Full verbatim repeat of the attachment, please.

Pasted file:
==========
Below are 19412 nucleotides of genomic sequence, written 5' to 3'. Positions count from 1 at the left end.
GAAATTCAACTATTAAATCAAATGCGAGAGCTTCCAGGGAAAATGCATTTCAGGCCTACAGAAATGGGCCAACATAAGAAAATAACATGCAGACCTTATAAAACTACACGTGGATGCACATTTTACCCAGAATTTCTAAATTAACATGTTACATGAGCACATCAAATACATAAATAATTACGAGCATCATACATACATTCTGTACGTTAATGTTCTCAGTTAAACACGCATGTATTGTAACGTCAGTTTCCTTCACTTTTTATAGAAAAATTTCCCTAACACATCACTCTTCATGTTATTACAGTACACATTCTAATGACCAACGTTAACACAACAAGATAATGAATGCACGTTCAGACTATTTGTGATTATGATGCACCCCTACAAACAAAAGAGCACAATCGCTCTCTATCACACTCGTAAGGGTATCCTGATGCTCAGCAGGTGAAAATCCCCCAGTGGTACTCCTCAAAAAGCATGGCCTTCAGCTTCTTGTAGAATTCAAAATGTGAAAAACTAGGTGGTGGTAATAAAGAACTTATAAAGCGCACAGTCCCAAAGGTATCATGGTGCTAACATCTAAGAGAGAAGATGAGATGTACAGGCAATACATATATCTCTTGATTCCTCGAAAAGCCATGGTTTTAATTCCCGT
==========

Below are 19412 nucleotides of genomic sequence, written 5' to 3'. Positions count from 1 at the left end.
GAAATTCAACTATTAAATCAAATGCGAGAGCTTCCAGGGAAAATGCATTTCAGGCCTACAGAAATGGGCCAACATAAGAAAATAACATGCAGACCTTATAAAACTACACGTGGATGCACATTTTACCCAGAATTTCTAAATTAACATGTTACATGAGCACATCAAATACATAAATAATTACGAGCATCATACATACATTCTGTACGTTAATGTTCTCAGTTAAACACGCATGTATTGTAACGTCAGTTTCCTTCACTTTTTATAGAAAAATTTCCCTAACACATCACTCTTCATGTTATTACAGTACACATTCTAATGACCAACGTTAACACAACAAGATAATGAATGCACGTTCAGACTATTTGTGATTATGATGCACCCCTACAAACAAAAGAGCACAATCGCTCTCTATCACACTCGTAAGGGTATCCTGATGCTCAGCAGGTGAAAATCCCCCAGTGGTACTCCTCAAAAAGCATGGCCTTCAGCTTCTTGTAGAATTCAAAATGTGAAAAACTAGGTGGTGGTAATAAAGAACTTATAAAGCGCACAGTCCCAAAGGTATCATGGTGCTAACATCTAAGAGAGAAGATGAGATGTACAGGCAATACATATATCTCTTGATTCCTCGAAAAGCCATGGTTTTAATTCCCGT